I get calls every week from customers asking for “OE” glass. I try to explain that this is a very specious term with some shops because if one takes it in the strictest definition, the glass is almost always logoed with the auto manufacturer’s name or trademark and must be purchased from an auto dealer’s parts department. Glass from a dealer comes usually at a far higher price than everywhere else.
I then go into an explanation that sometimes an equivalent exists. A glass shop may be able to find a supplier who carries the very same brand of glass minus the manufacturer’s trademark or name, but with the same DOT number which signifies that the aftermarket glass came from the identical source as the dealer purchased one.
This past week I became very aware of how loosely the term “Original Equipment Equivalent” can be used and somewhat abused. I had installs on two different Toyota models that had famous glass brand names as suppliers imprinted in the bug. However when I ordered these easily available brands, I found that the aftermarket windshields had different DOT numbers than the OE ones and the quality of the part was nowhere close to the one I was replacing. Both parts I was replacing had USA origins while the new ones did not. The glass had alterations like the location of the frit and heating elements, along with distinct differences in the shape and application of the underlip molding. In one case, the purchase price of a Chinese made OEE windshield was twice as much as a branded competitor one. My customer paid almost $200 more for something we both thought was an identically made product that came in his vehicle. I believe almost anyone would have been able to detect the contrasts between the OE and the OEE ones, I guess I would like to know why? (Is it just the money, Honey?)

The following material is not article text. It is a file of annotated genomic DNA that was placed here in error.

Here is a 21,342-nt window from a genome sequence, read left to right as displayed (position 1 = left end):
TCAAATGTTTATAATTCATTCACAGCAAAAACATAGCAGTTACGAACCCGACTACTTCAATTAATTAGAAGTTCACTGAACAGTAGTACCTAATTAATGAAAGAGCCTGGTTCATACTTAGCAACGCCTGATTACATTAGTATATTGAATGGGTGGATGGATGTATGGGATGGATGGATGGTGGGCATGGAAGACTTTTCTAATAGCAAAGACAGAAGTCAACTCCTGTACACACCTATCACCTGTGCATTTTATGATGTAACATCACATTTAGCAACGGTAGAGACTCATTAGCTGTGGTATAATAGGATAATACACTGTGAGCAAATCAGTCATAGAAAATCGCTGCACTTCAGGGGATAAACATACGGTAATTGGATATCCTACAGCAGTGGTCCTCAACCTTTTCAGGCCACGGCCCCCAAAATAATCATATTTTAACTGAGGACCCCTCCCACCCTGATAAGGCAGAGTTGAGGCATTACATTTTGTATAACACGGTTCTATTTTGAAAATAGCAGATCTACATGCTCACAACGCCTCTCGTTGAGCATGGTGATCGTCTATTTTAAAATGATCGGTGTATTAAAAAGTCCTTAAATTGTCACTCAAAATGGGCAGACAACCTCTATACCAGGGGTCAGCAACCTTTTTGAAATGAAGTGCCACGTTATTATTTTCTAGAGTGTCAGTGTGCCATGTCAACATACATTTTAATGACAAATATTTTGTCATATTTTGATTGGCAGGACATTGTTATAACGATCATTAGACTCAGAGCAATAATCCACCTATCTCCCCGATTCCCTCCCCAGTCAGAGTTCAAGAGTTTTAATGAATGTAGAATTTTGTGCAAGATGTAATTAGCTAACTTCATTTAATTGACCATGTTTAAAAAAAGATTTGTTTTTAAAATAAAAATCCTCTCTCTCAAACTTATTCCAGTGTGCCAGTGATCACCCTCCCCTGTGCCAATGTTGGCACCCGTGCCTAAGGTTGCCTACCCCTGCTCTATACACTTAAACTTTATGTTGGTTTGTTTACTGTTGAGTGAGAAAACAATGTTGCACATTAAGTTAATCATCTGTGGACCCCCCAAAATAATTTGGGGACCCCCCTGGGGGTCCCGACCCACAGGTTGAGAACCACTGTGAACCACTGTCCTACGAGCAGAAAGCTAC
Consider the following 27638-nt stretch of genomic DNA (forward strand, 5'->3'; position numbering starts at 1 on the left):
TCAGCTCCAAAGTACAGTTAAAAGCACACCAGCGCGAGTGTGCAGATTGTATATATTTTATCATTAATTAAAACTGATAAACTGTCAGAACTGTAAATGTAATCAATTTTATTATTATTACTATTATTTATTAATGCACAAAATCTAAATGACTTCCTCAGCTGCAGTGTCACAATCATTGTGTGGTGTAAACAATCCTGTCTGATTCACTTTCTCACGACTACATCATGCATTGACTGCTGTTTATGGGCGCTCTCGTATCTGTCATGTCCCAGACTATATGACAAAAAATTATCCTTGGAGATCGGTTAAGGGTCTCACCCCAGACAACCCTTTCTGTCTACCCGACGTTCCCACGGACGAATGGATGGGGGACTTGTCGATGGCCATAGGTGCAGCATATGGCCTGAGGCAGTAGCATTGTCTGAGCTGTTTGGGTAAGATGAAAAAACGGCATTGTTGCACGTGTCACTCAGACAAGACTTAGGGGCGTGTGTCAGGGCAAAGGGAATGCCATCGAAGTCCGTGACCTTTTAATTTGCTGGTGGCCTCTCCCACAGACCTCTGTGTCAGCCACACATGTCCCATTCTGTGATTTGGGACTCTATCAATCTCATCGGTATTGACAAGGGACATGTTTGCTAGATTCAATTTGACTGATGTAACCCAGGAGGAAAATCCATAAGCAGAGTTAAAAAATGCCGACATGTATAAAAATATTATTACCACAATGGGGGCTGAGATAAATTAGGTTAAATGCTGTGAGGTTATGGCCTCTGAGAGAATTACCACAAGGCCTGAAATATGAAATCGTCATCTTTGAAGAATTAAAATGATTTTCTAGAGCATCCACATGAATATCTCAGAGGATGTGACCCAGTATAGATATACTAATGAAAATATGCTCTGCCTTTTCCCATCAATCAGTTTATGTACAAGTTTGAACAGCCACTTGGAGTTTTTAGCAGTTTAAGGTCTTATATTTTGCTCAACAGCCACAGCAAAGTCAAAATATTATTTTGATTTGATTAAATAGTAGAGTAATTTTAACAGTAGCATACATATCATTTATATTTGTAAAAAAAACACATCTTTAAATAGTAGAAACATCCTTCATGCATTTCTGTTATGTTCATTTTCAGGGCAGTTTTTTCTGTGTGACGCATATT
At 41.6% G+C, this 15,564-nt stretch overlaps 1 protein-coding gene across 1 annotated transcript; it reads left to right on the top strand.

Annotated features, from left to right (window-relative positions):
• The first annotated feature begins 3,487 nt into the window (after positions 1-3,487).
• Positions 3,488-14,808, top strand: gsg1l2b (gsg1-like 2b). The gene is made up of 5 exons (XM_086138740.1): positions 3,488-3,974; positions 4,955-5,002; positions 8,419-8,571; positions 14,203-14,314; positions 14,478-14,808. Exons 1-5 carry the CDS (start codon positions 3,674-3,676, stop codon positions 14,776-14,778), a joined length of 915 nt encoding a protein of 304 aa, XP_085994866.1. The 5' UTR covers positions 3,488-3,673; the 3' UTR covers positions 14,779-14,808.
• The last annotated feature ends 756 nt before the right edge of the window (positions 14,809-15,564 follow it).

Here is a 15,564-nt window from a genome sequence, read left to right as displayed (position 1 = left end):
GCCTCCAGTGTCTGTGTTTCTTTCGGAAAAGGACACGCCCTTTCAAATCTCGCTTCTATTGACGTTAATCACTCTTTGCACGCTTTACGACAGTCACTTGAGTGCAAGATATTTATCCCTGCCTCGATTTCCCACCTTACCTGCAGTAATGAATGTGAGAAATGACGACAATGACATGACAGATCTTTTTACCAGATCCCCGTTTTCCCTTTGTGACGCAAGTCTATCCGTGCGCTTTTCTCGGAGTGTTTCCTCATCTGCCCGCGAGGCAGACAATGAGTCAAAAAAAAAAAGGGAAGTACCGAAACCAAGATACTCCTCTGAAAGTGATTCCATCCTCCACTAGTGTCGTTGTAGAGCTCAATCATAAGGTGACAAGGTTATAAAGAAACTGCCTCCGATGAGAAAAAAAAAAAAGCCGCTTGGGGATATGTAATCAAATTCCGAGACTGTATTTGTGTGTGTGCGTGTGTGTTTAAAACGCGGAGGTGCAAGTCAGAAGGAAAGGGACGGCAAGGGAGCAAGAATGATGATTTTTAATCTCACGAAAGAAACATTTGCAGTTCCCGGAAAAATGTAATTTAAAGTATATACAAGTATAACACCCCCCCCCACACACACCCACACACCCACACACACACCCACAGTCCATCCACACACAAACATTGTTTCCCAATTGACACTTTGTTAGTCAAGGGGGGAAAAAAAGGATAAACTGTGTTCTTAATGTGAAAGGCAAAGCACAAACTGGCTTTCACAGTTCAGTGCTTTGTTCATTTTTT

Automotive glass manufacturing has become a worldwide endeavor. While it may not rival the labor saving shopping country hopping antics of shoe manufacturers, AGR is not blind to the benefits of operating in countries that offer cheap labor and minimal environmental and other economic restrictions that may negatively affect the bottom line. As China opened itself up to become a center of manufacturing, its move into AGR instigated a tidal wave of change for our industry. Its flood of product that hit our shores drowned a few domestic glass fabricators, but more importantly, it unraveled the profit structure of both the wholesale and retail sectors of AGR.
In fact, a strong argument can be made that it also affected the craft side as well. As imports rose and inventory increased, distributors needed to find more customers and were able to in an evolving easy-entry industry. But I digress …
I have even discovered quality differences between Chinese-made OE and OEE parts. Volkswagen uses a Chinese glass vendor on some models. I have installed several well-constructed dealer purchased windshields that came from that vendor. However, it is another story when buying that same label in the aftermarket. The cowl retainer that comes bonded with a urethane type substance at the bottom of a VW logoed windshield is merely attached with double sided tape in the aftermarket model. Many times, due to shipping and handling, that retainer may already be pulling away or warped by the time a retailer sees it in their possession. In fact, this writer has a hard time recalling an aftermarket glass manufacturer that does not use double sided tape to secure cowl retainers. I would like to challenge those folks to try to explain to their end users why their cowl may not look the same when using their product, but the way I see it, they are just participants in a race to the bottom of the manure pit.